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Trump commits to NATO's Article 5 obligation, after having left mutual defense commitment in doubt

 (Chip Somodevilla / Getty Images)
(Chip Somodevilla / Getty Images)

President Trump on Friday made an explicit commitment to NATO's core mutual defense obligation, weeks after he declined to do so at a meeting of alliance members in Brussels.

"I am committing the United States to Article 5," Trump said in response to a question during a Rose Garden news conference with the president of Romania. "Certainly we are there to protect."

That he previously omitted any reference to the NATO charter obligation in remarks at the organization's new headquarters last month deepened concerns among the other leaders of member nations concerning the future of the trans-Atlantic alliance in the Trump administration.

The White House has downplayed the omission, and even called the dust-up "silly." 

"The president's presence at an Article 5 commemoration and his discussion about NATO invoking Article 5 for the first time ever after 9/11 pretty much speaks for itself," White House Press Secretary Sean Spicer said this week. 

Politico, though, reported that administration officials debated the precise language Trump should use in reaffirming the U.S. commitment to the alliance, only to have Trump strike the final language before delivering a stern lecture to allies about insufficient defense spending.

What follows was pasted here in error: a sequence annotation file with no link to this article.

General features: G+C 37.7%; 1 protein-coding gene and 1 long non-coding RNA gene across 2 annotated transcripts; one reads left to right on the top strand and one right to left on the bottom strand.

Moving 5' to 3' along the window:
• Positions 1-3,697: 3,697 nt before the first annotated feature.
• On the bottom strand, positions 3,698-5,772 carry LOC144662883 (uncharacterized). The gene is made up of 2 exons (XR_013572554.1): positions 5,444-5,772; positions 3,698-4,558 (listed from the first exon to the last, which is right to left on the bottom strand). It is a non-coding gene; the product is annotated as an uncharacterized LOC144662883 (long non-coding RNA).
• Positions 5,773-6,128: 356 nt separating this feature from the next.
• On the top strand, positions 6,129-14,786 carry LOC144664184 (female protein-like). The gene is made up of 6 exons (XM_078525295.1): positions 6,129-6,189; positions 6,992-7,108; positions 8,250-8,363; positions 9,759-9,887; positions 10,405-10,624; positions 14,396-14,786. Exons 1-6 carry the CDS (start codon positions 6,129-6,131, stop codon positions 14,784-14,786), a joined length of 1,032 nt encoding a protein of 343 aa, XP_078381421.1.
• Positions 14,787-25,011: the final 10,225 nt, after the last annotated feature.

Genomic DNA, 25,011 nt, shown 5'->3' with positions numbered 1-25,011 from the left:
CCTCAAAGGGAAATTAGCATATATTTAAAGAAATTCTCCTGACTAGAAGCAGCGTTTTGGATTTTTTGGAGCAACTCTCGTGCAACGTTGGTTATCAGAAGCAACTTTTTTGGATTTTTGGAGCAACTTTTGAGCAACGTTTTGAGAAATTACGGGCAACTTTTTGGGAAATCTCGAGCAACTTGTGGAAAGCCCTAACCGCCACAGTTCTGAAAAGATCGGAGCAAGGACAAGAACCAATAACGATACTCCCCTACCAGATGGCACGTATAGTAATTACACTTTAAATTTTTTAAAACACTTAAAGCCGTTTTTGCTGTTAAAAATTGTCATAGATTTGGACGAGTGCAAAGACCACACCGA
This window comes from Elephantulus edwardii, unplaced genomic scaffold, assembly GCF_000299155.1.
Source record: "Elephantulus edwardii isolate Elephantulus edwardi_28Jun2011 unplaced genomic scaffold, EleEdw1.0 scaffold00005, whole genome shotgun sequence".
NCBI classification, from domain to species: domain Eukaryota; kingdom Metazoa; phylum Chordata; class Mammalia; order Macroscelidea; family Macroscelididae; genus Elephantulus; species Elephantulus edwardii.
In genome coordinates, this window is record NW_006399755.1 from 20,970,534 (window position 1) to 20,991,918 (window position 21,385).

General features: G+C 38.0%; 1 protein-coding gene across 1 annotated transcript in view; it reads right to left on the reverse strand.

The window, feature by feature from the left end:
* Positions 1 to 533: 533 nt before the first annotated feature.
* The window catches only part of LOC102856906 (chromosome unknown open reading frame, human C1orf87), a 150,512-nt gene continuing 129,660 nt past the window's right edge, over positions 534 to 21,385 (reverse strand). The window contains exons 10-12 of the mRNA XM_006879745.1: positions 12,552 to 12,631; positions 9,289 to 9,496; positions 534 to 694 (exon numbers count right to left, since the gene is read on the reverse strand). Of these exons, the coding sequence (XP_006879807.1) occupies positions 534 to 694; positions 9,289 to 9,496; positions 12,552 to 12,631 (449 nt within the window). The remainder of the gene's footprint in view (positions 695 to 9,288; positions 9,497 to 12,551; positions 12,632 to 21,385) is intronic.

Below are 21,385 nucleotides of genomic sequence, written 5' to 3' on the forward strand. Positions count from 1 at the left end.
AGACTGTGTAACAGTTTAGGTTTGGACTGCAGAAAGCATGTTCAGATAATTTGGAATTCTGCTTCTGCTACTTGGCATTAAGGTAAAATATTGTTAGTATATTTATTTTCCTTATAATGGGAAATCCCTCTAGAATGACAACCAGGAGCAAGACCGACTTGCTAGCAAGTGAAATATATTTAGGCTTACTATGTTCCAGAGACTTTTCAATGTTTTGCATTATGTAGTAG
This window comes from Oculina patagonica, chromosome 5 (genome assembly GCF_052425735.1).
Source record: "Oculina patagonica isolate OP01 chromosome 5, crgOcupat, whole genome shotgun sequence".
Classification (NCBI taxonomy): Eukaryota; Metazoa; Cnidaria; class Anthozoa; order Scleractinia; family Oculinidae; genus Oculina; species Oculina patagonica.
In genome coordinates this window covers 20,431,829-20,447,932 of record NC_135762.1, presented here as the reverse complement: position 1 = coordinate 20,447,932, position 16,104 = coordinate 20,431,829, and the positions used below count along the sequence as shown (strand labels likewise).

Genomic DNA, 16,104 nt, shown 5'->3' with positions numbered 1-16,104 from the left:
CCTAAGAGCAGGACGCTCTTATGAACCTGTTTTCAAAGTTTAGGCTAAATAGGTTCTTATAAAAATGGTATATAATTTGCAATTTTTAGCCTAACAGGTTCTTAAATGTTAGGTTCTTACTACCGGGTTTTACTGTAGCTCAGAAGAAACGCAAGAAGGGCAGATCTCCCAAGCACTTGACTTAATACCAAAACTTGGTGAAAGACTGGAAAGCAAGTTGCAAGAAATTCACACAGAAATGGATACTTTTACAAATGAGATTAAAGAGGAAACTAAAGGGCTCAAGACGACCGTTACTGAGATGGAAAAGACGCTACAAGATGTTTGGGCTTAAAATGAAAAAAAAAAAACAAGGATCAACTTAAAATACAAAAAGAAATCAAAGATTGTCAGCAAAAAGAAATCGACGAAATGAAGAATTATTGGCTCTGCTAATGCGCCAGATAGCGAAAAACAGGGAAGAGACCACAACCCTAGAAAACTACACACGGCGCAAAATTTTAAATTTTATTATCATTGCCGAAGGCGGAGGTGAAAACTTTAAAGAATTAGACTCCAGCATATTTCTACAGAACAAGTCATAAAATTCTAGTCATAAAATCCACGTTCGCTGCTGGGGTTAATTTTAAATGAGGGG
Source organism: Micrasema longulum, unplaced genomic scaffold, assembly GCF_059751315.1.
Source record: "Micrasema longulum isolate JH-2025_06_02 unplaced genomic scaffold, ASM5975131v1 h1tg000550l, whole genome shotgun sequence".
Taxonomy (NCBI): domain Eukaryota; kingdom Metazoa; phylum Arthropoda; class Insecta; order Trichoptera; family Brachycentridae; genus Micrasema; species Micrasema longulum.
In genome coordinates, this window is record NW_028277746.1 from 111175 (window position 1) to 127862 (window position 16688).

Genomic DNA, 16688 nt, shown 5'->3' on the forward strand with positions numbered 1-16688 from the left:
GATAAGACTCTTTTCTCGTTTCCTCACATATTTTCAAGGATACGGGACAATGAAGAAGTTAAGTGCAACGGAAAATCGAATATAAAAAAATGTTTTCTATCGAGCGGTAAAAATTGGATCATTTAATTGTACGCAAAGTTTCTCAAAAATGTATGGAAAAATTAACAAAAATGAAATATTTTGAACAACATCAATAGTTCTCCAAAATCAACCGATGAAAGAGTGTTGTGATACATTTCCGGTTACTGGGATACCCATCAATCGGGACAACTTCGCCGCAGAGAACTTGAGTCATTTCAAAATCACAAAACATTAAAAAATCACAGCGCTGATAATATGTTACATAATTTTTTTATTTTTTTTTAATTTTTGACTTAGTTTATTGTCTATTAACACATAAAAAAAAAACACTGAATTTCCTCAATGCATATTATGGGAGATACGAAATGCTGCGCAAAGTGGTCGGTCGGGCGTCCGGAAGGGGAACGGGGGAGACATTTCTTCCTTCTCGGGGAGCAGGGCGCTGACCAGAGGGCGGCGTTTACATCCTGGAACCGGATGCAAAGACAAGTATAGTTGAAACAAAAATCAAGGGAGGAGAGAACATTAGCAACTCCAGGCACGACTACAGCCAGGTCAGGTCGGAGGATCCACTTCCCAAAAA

At the news conference Friday, Trump praised President Klaus Iohannis and Romania for raising that nation's defense spending to meet the alliance's goal of 2% of national GDP — a threshold that predates Trump's time in office, but one he has championed even if at times he has appeared to misunderstand how that money is spent.

"The money is starting to pour in," Trump said, suggesting that the new defense spending by Romania was being paid into the alliance, rather than being spent internally. "Other countries are starting to realize that it's time to pay up and they're doing that. Very proud of that fact."

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